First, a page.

Map Showing Location Of EV Charging Stations In Manhattan... In 1923 −


EV Charging Stations Charging stations in Manhattan in 1923

Published on April 21st, 2016 | by James Ayre

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Map Showing Location Of EV Charging Stations In Manhattan… In 1923

Most of those reading this are probably already aware that electric vehicles were actually quite popular back at the beginning of the 20th century, near the dawn of the automotive industry. The extent of this popularity is perhaps a bit hard to imagine for many, though, owing to the modern ubiquity of internal combustion engine (ICE) vehicles.

I recently saw a post on reddit that might help in that regard — one featuring an image of an electric vehicle (EV) charging station map of Manhattan dating back to 1923. I’m actually a bit surprised at how comprehensive the charging network was at the time — though, granted, the island was much less densely populated at the time, so finding locations to place stations was probably a much simpler affair.

Charging stations in Manhattan in 1923

A commenter by the name of “graneflatsis” posted an interesting excerpt from a Wikipedia page on the subject that seems worth posting here:

Acceptance of electric cars was initially hampered by a lack of power infrastructure, but by 1912, many homes were wired for electricity, enabling a surge in the popularity of the cars. At the turn of the century, 40 percent of American automobiles were powered by steam, 38 percent by electricity, and 22 percent by gasoline. 33,842 electric cars were registered in the United States, and America became the country where electric cars had gained the most acceptance. Most early electric vehicles were massive, ornate carriages designed for the upper-class customers that made them popular. They featured luxurious interiors and were replete with expensive materials. Sales of electric cars peaked in the early 1910s.

I wonder how long until EVs hit their second peak? I guess that probably depends to a large degree on how rapidly we start experiencing major effects from anthropogenic climate change (the destruction of deep water seaports, extreme water scarcity in some regions, mass migration on a scale not seen in recent times, falling agricultural yields, etc).

(Thanks to “Pluginsights” for posting the map on reddit.)


 

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About the Author

's background is predominantly in geopolitics and history, but he has an obsessive interest in pretty much everything. After an early life spent in the Imperial Free City of Dortmund, James followed the river Ruhr to Cofbuokheim, where he attended the University of Astnide. And where he also briefly considered entering the coal mining business. He currently writes for a living, on a broad variety of subjects, ranging from science, to politics, to military history, to renewable energy. You can follow his work on Google+.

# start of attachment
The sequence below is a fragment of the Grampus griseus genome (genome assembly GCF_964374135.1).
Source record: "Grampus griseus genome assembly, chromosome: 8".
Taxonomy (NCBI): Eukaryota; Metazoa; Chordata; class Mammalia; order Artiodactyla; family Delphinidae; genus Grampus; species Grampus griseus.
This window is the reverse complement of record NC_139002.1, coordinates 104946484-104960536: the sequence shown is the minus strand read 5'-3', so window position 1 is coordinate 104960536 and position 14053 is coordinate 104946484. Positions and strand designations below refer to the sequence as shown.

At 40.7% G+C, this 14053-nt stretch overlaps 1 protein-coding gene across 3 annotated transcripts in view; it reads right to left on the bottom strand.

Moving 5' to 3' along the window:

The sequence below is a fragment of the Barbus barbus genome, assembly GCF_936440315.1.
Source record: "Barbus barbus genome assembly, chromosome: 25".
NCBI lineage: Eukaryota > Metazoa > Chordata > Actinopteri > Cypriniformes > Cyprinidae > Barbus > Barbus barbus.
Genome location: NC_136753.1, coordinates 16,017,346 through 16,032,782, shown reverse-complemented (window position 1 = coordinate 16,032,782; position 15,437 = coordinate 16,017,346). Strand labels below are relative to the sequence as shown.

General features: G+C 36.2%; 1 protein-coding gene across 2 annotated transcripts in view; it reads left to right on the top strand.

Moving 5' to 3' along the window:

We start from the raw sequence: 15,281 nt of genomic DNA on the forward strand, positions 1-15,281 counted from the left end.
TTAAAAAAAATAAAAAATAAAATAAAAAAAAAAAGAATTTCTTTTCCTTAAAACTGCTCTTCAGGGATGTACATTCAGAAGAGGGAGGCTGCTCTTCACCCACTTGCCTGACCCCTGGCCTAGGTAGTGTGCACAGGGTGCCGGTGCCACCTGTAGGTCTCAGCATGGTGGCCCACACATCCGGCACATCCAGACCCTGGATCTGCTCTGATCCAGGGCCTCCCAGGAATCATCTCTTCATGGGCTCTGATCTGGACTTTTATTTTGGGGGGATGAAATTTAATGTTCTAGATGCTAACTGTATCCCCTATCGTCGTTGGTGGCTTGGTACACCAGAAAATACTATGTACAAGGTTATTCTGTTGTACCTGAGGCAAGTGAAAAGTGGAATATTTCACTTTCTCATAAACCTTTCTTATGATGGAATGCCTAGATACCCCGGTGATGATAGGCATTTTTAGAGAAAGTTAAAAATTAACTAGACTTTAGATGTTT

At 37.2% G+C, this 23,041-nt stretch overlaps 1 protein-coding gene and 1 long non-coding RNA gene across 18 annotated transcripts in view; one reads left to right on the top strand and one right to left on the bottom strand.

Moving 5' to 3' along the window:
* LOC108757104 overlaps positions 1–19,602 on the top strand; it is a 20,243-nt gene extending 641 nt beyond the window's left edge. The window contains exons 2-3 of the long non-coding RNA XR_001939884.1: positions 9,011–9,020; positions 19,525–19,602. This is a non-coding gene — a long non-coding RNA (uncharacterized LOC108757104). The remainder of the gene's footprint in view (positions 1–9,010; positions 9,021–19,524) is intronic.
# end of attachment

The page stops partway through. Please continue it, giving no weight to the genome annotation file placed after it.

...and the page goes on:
• If EV are to succeed, it must be decoupled from climate change message. Most people won’t do much to curb climate change. You can see this from most people driving solo stuck in traffic even as they associate curbing climate change with EV. And most will tell you that they think climate change is a problem, but their actions say otherwise.

    Far worse to tie EV to climate change is that effects won’t be noticed. Those disasters are coming in span of decades. People will simply ignore them as just another weather event or politics and simply do as they’ve always done: stuck in traffic alone in gas burner that puts out not only CO2, but NOx, HC, and other really bad stuff.

    Far better for EV is making great cars. Imagine all of today’s EV are powered by oil. Would you buy them at that (post subsidy) price? If the answer is no to all of them, EV will fail. But in case of Tesla, they are great cars even if powered by oil. That’s why Tesla is working. Climate change doesn’t matter.

    The only EV other than Tesla that’d still be great at its price ($16K) even if it’s powered by oil is SparkEV. Compared to all other gas cars of similar price, it’s far better. That can’t be said about other EV like Leaf ($24K), or even Bolt ($30K). EV have to strive to be more like SparkEV (and Tesla) and disassociate from climate change as excuse for poor performance and high price if it’s to succeed.

  • William

    I wonder if any of the early 20th century sites are host to charging stations again now?

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